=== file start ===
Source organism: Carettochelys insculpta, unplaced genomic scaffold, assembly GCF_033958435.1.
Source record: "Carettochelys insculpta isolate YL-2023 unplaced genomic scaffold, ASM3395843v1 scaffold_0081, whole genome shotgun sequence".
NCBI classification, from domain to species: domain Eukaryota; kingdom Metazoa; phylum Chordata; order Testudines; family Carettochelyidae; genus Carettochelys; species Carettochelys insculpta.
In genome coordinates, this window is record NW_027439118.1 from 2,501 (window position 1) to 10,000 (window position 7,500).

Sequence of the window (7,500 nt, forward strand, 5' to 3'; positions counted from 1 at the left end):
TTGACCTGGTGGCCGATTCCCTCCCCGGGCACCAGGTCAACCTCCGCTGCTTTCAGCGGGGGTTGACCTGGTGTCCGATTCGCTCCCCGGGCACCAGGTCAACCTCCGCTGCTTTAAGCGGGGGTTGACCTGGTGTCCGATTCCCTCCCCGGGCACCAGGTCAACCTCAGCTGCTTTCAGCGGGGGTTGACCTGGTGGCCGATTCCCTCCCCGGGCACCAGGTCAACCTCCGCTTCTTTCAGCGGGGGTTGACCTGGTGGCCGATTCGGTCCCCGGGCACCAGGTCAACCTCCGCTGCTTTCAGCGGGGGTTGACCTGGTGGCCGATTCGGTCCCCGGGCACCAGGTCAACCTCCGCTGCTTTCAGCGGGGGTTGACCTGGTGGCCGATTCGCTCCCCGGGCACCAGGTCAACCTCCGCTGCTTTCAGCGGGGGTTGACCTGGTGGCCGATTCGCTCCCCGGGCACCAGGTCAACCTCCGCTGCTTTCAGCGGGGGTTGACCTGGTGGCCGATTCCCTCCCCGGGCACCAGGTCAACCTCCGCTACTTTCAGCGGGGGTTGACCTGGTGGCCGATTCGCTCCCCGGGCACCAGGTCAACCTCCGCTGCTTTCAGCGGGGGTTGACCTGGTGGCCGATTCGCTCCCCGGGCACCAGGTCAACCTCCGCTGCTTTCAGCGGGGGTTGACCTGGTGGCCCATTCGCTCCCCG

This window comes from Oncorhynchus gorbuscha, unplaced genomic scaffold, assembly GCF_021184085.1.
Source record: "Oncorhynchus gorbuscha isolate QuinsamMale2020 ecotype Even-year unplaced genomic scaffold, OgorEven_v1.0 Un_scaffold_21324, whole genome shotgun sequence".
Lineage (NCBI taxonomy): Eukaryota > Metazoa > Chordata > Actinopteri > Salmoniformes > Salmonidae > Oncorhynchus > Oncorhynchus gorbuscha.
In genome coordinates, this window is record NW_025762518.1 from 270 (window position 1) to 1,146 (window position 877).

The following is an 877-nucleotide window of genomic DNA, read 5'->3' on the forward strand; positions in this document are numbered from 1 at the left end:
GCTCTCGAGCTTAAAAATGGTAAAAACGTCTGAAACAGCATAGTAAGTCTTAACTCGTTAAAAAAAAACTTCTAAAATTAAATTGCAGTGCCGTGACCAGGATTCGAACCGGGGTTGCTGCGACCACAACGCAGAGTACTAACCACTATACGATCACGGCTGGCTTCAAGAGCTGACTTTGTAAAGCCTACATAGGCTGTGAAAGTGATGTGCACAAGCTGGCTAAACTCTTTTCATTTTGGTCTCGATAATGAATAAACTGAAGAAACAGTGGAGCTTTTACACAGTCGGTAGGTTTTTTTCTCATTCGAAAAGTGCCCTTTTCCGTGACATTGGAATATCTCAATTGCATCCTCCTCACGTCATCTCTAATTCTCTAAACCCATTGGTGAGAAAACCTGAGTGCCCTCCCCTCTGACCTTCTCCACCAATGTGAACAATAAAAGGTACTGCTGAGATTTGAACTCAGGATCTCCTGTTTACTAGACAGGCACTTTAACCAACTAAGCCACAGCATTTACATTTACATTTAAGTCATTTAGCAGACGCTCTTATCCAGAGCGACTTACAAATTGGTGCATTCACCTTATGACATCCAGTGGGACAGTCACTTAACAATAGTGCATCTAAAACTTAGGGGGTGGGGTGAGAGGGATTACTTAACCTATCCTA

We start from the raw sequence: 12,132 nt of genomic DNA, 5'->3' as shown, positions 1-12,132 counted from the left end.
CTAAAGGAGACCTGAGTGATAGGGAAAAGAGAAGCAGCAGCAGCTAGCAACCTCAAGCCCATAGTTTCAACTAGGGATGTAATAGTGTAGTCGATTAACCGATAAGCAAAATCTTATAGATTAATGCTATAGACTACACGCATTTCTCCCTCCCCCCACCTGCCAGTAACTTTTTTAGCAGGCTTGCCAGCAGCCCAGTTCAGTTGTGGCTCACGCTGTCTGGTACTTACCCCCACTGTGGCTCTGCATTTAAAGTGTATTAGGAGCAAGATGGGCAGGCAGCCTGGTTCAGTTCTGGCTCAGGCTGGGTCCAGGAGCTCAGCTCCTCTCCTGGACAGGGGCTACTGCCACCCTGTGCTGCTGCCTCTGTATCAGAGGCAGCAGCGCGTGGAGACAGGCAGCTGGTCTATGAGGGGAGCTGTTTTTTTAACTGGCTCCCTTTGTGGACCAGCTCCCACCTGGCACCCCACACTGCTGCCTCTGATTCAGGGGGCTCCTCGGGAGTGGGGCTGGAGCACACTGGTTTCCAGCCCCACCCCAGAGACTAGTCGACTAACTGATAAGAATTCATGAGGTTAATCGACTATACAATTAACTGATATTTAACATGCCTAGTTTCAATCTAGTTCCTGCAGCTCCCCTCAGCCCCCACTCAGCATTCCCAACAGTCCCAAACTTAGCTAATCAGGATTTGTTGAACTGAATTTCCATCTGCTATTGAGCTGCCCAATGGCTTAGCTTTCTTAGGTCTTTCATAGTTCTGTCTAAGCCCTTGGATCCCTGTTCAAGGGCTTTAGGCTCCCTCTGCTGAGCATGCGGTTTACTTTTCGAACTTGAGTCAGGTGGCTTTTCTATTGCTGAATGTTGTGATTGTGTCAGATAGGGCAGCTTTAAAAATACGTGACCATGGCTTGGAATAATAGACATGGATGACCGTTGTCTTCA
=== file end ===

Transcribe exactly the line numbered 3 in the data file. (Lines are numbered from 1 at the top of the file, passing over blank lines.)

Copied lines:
NCBI classification, from domain to species: domain Eukaryota; kingdom Metazoa; phylum Chordata; order Testudines; family Carettochelyidae; genus Carettochelys; species Carettochelys insculpta.